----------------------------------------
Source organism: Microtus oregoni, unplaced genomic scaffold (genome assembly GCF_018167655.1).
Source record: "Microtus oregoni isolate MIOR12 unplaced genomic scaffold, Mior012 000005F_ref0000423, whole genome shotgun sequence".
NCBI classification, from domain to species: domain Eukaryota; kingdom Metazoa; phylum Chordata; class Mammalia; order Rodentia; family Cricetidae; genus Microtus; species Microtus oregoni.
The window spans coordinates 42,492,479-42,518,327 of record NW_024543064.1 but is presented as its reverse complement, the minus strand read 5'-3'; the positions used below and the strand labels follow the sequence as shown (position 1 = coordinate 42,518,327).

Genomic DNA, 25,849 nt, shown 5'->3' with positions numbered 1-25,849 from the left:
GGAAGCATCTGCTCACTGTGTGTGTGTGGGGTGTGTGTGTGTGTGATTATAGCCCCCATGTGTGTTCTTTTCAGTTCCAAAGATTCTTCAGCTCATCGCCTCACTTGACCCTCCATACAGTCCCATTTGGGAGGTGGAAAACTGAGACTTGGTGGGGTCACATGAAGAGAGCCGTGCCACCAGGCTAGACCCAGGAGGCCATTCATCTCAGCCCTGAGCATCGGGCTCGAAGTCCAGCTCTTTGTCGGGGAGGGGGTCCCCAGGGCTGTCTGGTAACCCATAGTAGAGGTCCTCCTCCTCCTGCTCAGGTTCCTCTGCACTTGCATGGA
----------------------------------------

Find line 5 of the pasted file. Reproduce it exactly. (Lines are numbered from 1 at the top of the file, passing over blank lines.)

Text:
Genomic DNA, 25,849 nt, shown 5'->3' with positions numbered 1-25,849 from the left: